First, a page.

Recently-merged Malaysian telco CelcomDigi hopes to save as much as $1.4 billion over the next three years.

Alongside the publication of its first quarter financials, the operator shared its network integration and synergy targets. In the coming three years it aims to decommission around 7,000 sites and build 2,000 new ones, leaving it with 16,000-18,000 in total. At the same time, it aims to increase its 4G population coverage from 96% to more than 98%, and accelerate average download speed to at least 45 Mbps.

The network integration programme is expected to generate synergies of $1.2 billion, with another $237.8 million of savings coming from IT integration.

“We are accelerating integration efforts across the board, focusing on bringing the benefits of the merger to our customers in the shortest time possible,” said Celcom CEO Datuk Idham Nawaw, in a statement on Wednesday. “Organisational integration efforts are on-track, and the company has been operating as a single-entity since Day 1, with a single management team and sharp focus on bringing the best of both brands with improved offerings, network and retail experiences to our 20.2 million customers.”

As for the first quarter financials, they are looking healthy enough. Revenue came in at RMB3.18 billion, up 4.3% year-on-year on a comparable basis. Service revenue inched up 0.9% to RMB2.67 billion, while EBITDA grew 3.4% to RMB1.51 billion.

Despite the positive start for the newly-merged entity, it feels somewhat jarring in 2023 for an operator to wax lyrical about its 4G ambitions when talk these days is dominated by 5G.

This stems mainly of course from Malaysia’s unconventional – and frankly quite confused – approach to rolling out 5G. In an effort to avoid saddling operators with spectrum licence fees, and to prevent network duplication and its associated costs, in 2020 Malaysia adopted a shared wholesale network model. Ericsson was chosen as the sole supplier, and the idea was that it would deploy nationwide infrastructure that all operators could use to offer 5G services.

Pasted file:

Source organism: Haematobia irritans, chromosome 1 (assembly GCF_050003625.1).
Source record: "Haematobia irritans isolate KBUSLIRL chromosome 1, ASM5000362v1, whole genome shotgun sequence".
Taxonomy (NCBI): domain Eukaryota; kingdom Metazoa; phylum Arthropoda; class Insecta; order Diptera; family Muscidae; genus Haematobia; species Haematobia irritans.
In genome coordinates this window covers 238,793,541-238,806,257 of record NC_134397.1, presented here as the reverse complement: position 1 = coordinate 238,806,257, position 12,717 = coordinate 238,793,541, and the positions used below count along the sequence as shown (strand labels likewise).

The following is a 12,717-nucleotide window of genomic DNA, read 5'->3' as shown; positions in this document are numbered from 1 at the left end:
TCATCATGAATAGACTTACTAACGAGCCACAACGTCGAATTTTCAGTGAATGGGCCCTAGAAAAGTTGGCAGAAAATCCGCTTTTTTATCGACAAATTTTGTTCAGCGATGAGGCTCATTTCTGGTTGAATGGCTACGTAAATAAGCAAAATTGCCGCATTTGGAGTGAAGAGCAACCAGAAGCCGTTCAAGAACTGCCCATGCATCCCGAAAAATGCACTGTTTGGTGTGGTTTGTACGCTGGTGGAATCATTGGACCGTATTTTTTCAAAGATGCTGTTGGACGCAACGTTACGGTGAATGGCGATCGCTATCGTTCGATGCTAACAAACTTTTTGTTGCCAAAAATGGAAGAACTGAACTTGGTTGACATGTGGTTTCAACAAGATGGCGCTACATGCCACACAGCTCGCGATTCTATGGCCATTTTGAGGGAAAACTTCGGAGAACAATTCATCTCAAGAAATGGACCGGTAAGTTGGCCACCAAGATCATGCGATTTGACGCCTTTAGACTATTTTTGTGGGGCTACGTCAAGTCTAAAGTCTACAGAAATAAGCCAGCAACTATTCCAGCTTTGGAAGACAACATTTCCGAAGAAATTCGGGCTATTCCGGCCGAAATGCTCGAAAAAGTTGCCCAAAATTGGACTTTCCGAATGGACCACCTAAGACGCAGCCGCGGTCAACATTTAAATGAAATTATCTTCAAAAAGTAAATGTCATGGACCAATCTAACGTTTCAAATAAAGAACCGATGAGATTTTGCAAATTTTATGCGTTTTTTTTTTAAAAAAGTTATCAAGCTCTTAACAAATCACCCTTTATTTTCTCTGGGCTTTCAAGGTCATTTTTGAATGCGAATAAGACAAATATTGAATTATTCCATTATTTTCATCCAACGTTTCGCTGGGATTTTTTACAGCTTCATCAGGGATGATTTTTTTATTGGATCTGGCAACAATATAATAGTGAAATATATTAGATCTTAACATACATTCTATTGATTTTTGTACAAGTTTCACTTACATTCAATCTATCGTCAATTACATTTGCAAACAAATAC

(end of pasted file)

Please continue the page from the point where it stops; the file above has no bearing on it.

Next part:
Years of painful negotiations followed, culminating in the government offering to sell 70% of the network – called Digital Nasional Berhad (DNB) – to the country’s telcos. They finally agreed – some more grudgingly than others – terms to access the network in October last year.

And then earlier this month, Malaysia’s new administration decided a second national wholesale 5G network is needed in order to compete with DNB, and offer a degree of redundancy in case something happens to the first one.

The deployment could start as soon as January next year, by which point DNB’s network is expected to have reached 80% population coverage.

CelcomDigi is all in favour of a second network. Following the government’s announcement, the operator said it would cancel its plan to buy its stake in DNB, freeing it up to participate fully in the creation of shared network number two, including equity participation.

Local press reported at the time that Telekom Malaysia and Maxis are also on board with the idea.

Let’s hope the new shared network has an easier gestation period than the first, otherwise the Malaysian 5G market will have to endure several more years of shambolic uncertainty.

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